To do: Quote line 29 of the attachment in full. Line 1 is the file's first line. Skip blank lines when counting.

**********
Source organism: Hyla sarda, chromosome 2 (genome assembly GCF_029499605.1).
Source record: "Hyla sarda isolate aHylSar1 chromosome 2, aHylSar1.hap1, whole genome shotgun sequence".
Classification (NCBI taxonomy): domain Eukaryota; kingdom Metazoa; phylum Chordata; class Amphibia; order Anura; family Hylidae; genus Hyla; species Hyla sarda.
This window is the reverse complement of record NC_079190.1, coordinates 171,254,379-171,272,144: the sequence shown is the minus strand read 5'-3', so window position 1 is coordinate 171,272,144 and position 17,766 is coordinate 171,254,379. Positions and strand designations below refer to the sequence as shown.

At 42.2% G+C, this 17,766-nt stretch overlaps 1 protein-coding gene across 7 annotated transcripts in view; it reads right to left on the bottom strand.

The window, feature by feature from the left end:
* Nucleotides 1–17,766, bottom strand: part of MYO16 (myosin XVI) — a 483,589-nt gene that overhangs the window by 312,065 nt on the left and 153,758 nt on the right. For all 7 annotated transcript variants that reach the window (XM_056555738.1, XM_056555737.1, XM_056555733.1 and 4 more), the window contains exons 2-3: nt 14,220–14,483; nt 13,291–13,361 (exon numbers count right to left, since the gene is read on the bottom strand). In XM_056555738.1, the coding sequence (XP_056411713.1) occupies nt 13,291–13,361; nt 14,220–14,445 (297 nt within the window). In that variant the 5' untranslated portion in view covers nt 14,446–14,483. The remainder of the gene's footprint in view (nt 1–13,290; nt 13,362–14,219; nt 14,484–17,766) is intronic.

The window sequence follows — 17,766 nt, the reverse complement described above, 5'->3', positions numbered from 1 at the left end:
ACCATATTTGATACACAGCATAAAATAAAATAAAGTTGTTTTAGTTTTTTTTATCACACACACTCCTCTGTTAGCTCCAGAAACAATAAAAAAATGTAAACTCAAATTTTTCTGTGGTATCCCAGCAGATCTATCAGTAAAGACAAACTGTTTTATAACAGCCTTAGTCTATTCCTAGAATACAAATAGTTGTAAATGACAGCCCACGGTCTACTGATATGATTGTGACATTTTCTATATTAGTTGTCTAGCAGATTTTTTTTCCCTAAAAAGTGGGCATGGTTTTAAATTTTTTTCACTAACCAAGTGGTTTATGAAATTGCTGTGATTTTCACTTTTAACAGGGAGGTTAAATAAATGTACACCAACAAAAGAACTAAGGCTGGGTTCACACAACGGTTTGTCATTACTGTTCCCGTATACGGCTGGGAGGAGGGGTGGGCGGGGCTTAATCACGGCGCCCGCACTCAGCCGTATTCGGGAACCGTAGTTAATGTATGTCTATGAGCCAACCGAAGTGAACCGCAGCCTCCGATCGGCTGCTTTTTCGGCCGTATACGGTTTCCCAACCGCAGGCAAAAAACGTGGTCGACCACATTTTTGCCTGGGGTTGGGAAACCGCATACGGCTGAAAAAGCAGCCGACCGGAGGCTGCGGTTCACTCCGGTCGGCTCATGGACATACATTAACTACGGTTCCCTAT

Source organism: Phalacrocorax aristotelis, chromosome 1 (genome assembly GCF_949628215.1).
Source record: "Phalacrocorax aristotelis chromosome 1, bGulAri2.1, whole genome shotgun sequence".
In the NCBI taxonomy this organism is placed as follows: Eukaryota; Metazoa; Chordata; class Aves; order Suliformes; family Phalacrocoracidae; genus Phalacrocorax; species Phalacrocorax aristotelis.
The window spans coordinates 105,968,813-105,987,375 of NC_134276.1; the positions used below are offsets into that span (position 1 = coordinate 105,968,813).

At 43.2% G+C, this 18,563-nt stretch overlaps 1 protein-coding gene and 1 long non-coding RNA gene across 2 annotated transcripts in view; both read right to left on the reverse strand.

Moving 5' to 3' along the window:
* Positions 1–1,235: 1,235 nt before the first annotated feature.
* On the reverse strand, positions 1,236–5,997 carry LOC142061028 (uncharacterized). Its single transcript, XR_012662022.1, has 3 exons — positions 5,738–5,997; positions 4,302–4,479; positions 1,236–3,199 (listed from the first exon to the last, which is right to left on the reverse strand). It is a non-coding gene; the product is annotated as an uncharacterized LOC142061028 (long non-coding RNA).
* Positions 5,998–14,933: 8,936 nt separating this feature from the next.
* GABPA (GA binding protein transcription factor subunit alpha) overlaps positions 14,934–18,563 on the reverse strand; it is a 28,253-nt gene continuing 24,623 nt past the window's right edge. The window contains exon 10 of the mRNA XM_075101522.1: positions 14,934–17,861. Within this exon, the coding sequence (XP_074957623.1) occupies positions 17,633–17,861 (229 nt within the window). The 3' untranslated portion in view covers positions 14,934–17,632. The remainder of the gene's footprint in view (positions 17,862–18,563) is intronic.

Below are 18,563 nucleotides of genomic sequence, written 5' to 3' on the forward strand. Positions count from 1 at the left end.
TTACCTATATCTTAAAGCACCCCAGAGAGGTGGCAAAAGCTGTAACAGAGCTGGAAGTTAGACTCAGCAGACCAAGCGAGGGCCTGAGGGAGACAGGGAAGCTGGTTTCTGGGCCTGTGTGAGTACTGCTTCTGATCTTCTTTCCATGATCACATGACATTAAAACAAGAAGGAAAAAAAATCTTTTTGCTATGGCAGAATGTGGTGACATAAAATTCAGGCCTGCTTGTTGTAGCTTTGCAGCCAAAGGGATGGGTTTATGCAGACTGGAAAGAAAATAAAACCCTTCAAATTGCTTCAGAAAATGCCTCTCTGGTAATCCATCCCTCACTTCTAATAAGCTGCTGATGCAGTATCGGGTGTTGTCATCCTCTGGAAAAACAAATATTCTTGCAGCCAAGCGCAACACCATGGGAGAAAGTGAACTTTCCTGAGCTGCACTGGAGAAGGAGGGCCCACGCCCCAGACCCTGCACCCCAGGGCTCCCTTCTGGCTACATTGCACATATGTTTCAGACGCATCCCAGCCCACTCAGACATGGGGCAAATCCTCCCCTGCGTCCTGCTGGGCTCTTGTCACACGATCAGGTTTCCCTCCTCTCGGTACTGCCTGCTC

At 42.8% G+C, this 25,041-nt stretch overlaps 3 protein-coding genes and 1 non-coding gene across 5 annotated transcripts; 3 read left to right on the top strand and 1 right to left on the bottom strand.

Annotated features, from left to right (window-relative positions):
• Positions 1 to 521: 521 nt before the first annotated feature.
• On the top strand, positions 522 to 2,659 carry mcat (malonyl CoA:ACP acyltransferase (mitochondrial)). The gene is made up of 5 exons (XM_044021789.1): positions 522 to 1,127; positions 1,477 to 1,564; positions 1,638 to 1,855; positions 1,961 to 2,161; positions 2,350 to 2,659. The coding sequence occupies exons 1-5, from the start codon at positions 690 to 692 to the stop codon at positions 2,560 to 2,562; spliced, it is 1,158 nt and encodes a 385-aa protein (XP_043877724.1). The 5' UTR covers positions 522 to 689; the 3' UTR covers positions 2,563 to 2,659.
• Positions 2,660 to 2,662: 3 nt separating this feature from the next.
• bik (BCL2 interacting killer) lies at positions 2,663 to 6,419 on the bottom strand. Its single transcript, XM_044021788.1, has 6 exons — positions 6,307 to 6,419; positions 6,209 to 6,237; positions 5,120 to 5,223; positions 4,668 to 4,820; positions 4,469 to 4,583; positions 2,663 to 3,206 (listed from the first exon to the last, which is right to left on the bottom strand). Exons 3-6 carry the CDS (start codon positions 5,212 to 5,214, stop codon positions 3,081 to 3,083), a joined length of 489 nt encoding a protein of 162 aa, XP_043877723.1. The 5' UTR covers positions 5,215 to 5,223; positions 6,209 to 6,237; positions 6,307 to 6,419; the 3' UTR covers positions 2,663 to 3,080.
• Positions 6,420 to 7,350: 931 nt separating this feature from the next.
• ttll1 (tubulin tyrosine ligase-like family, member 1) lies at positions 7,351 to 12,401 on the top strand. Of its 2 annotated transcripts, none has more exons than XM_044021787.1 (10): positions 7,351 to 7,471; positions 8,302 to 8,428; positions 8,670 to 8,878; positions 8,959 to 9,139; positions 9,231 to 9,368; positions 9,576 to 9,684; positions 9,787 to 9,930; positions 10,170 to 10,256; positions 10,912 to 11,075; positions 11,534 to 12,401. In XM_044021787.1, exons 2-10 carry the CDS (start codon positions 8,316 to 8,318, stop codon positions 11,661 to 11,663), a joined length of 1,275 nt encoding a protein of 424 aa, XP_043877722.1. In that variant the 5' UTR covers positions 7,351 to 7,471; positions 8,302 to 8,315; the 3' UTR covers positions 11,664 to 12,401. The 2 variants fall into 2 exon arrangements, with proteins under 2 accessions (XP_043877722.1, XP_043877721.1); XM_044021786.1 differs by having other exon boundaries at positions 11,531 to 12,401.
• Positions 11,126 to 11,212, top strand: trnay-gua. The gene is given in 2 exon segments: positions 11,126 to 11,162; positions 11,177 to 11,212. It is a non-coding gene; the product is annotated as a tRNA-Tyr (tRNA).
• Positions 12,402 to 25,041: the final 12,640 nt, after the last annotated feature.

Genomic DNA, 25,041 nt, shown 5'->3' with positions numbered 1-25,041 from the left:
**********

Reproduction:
• ttll1 (tubulin tyrosine ligase-like family, member 1) lies at positions 7,351 to 12,401 on the top strand. Of its 2 annotated transcripts, none has more exons than XM_044021787.1 (10): positions 7,351 to 7,471; positions 8,302 to 8,428; positions 8,670 to 8,878; positions 8,959 to 9,139; positions 9,231 to 9,368; positions 9,576 to 9,684; positions 9,787 to 9,930; positions 10,170 to 10,256; positions 10,912 to 11,075; positions 11,534 to 12,401. In XM_044021787.1, exons 2-10 carry the CDS (start codon positions 8,316 to 8,318, stop codon positions 11,661 to 11,663), a joined length of 1,275 nt encoding a protein of 424 aa, XP_043877722.1. In that variant the 5' UTR covers positions 7,351 to 7,471; positions 8,302 to 8,315; the 3' UTR covers positions 11,664 to 12,401. The 2 variants fall into 2 exon arrangements, with proteins under 2 accessions (XP_043877722.1, XP_043877721.1); XM_044021786.1 differs by having other exon boundaries at positions 11,531 to 12,401.